Local author Amanda Lee Koe’s debut novel Delayed Rays of A Star has garnered quite a buzz since being revealed that it was picked up by a major American publisher. Its been recognised by international media for being one of the most anticipated reads this summer and it has not disappointed. She has topped The Straits Times national bestseller list and is still number one on Kinokuniya’s bestseller list, which is seen as an amazing debut for a local fiction writer.
Now based in New York, Koe was the youngest winner of the Singapore Literature Prize for the short story collection Ministry of Moral Panic. Her debut, Delayed Rays Of A Star, is set in cities such as Berlin, Beijing, Los Angeles and Paris. It follows the occasionally interconnecting lives of three actresses, Marlene Dietrich, Anna May Wong and Leni Riefenstahl across the 20th century.
Harper’s BAZAAR Singapore has previously collaborated with Koe on a six-part short story series exploring key themes in Coco Chanel’s life. The series explored the fashion icon’s style, her loves, her friendships, her beauty and her obsession with the mystical. Catch up with all the exclusive short stories here.
Koe is back in Singapore to launch Delayed Rays of A Star on home ground, where she will be doing a book tour across various venues. She speaks with BAZAAR upon her return, as she tells us what we can expect from her anticipated upcoming book tour and more about her highly successful book.
Welcome back! What excites you when returning to Singapore?
Transient spontaneity excites me. Many little things about Singapore are precious to me. Just last week, I chanced upon a puppet show in Chinatown, and was admiring the intricacy of the stage tapestries, the craft of the Hokkien opera singers, when I was invited to stay and have a beer. An uncle explained that the puppet show was for the hungry ghosts out roaming during the Chinese seventh month. I sat there drinking with a bunch of uncles and aunties for a good few hours. I felt incredibly happy. This is the sort of metropolitan micro-miracle that gets to me.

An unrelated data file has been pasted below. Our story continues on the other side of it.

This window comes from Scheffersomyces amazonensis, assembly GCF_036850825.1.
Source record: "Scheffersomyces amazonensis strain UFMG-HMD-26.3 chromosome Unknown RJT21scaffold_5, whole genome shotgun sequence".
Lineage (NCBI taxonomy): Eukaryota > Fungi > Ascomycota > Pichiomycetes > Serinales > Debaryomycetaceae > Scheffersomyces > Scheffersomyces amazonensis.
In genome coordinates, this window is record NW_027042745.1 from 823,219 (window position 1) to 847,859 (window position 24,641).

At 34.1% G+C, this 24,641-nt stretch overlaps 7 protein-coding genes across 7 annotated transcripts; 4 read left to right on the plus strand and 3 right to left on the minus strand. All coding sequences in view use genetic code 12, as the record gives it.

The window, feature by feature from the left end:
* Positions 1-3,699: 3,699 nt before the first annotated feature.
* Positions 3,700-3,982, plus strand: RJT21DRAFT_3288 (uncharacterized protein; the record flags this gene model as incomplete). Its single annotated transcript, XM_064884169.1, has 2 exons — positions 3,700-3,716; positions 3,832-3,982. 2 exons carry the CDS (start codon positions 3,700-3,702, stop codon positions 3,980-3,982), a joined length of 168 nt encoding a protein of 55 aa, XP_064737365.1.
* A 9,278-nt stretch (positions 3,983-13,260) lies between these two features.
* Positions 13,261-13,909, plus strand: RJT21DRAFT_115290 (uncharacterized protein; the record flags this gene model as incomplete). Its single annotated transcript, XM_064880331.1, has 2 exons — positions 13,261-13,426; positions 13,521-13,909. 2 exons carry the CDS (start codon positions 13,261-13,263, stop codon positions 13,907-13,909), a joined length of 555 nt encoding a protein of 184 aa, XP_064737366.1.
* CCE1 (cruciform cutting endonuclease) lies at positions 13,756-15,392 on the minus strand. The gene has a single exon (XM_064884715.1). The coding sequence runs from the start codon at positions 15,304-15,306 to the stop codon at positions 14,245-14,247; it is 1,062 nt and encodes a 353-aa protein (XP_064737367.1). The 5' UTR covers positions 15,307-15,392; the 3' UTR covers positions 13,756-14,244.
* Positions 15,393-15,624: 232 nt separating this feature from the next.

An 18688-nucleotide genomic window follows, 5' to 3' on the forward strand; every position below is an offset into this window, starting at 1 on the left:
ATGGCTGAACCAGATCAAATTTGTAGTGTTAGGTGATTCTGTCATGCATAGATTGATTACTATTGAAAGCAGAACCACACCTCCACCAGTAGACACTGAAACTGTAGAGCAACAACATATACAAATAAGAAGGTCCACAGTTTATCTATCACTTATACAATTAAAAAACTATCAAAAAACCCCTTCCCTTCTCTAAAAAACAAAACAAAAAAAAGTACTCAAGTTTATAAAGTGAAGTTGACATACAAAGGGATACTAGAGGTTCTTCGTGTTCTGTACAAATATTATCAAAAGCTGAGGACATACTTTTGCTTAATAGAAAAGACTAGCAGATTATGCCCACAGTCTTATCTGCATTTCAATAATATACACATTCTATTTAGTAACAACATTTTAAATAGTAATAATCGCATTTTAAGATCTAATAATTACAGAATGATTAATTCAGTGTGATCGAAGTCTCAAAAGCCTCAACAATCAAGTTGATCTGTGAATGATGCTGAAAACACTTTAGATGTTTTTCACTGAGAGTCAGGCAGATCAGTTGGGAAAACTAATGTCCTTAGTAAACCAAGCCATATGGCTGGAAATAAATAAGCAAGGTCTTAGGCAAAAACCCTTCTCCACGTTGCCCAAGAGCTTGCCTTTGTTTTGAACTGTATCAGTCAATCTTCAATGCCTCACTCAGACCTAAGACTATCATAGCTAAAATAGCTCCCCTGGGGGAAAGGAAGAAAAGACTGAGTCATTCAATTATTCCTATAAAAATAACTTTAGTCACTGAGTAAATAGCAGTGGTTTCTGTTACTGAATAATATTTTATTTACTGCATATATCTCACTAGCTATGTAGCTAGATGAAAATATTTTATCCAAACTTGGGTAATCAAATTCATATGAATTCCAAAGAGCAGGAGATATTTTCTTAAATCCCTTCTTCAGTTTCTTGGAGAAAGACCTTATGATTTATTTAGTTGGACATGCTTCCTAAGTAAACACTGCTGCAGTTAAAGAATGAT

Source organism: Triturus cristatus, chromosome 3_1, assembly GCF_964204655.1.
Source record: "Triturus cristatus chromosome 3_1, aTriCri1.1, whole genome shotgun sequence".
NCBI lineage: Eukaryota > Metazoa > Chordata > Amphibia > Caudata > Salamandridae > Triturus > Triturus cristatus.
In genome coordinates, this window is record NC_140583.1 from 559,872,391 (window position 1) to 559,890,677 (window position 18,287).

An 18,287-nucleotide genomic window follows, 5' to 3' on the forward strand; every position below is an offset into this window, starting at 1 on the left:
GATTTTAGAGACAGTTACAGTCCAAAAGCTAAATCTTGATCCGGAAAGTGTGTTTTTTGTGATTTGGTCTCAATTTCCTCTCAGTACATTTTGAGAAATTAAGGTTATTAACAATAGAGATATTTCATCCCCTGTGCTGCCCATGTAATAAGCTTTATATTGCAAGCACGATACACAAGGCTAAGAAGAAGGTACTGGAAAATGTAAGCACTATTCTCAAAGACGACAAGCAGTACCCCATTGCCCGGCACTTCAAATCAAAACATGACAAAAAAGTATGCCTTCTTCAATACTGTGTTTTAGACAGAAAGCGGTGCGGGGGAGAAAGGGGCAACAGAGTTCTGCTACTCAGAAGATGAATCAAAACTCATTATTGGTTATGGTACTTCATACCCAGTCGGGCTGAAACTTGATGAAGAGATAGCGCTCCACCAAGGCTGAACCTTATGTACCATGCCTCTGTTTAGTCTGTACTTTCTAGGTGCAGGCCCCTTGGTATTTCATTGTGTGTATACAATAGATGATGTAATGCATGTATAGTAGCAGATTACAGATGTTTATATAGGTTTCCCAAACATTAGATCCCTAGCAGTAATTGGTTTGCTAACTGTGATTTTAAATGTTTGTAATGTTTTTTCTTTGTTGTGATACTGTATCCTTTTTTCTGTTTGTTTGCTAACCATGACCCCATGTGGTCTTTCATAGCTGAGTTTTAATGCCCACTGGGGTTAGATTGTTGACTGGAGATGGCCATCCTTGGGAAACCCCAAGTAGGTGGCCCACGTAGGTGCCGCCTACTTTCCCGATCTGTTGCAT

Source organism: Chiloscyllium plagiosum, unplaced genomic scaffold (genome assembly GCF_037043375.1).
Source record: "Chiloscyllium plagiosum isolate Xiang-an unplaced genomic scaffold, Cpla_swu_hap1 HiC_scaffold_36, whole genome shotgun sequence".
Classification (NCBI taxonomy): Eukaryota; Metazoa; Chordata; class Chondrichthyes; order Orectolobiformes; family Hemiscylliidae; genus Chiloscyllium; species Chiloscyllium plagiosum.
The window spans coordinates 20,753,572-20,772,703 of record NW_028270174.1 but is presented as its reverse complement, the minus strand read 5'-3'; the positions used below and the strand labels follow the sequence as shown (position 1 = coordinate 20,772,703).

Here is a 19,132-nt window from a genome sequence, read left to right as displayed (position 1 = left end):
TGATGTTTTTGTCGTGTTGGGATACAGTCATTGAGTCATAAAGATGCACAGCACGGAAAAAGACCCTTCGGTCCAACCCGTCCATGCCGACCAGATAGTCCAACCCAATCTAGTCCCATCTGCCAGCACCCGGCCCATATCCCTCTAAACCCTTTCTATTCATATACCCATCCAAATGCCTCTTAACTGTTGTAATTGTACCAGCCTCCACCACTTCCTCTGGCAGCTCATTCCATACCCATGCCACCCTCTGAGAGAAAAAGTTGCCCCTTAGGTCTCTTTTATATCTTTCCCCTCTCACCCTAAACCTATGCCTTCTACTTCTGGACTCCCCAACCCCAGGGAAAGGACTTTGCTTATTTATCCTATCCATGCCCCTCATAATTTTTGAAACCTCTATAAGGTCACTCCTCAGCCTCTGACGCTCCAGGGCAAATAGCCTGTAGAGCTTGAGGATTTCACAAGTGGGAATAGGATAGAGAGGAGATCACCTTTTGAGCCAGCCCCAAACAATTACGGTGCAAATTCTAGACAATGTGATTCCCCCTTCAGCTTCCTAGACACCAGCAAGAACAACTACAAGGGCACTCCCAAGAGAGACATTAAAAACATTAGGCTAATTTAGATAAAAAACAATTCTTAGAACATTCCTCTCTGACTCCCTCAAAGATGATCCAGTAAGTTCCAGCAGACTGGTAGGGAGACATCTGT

You just finished a book tour of your debut novel in New York. How are your Singaporean readers different from the readers you have elsewhere?
With Singaporean readers, intimacy is easy. There’s an element of homecoming, even if I don’t necessarily know where or what home really is—I tend to locate home more in situations and people than in countries or nationalities.
How do you think Singaporeans will react to Delayed Rays Of A Star?
I truly had no expectations whatsoever, especially because this is a novel that has nothing to do with Singapore, Asia, or the postcolonial. And it isn’t a quippy, contemporary pageturner either—instead, it is a rather old-fashioned and non-linear tome that’s eludes categorization. So imagine my surprise when we miraculously managed to hit #1 on the Straits Times national bestseller list. It’s a list that’s typically populated by commercial genre fiction—your John Grisham thrillers, your Sophie Kinsella chicklit—and Singaporean readers actually managed to put a debut novel of literary fiction onto that list! We’ve also remained #1 on Kinokuniya’s bestseller list for the 5th week running, pipping stalwarts like Neil Gaiman and George Orwell. I’m bashful and thankful; I take none of these things for granted.
Shanghai Express is seen as an iconic cinematic experience, right down to the fashion. The film features prominently in your book. What about it captured your attention?
Shanghai Express is wry, baroque, proto-film noir. The fashion in the film is indeed impeccable, moody and romantic. Josef von Sternberg’s art direction, costumes and set design always add so much more to his films than meets the eye. They’re part of an entire heightened cinematic language and atmosphere. I’m a bit of a classic film buff and I had seen Shanghai Express a long time ago, when I was a Dietrich-obsessed teenager who went around in oversized vintage dresses. It was inevitable that Shanghai Express appeared in my novel since it stars two of my three protagonists, Marlene Dietrich and Anna May Wong. Their onscreen chemistry led to widespread industry rumours that they were having an offscreen affair, and they also apparently fell out after the film was released, because many reviewers sidestepped Marlene to gush about Anna May’s performance. As a minority actress in Hollywood, Anna May had been relegated once again to playing the side character in Shanghai Express—she had far fewer scenes and lines than Marlene, but was still evidently able to steal the scene.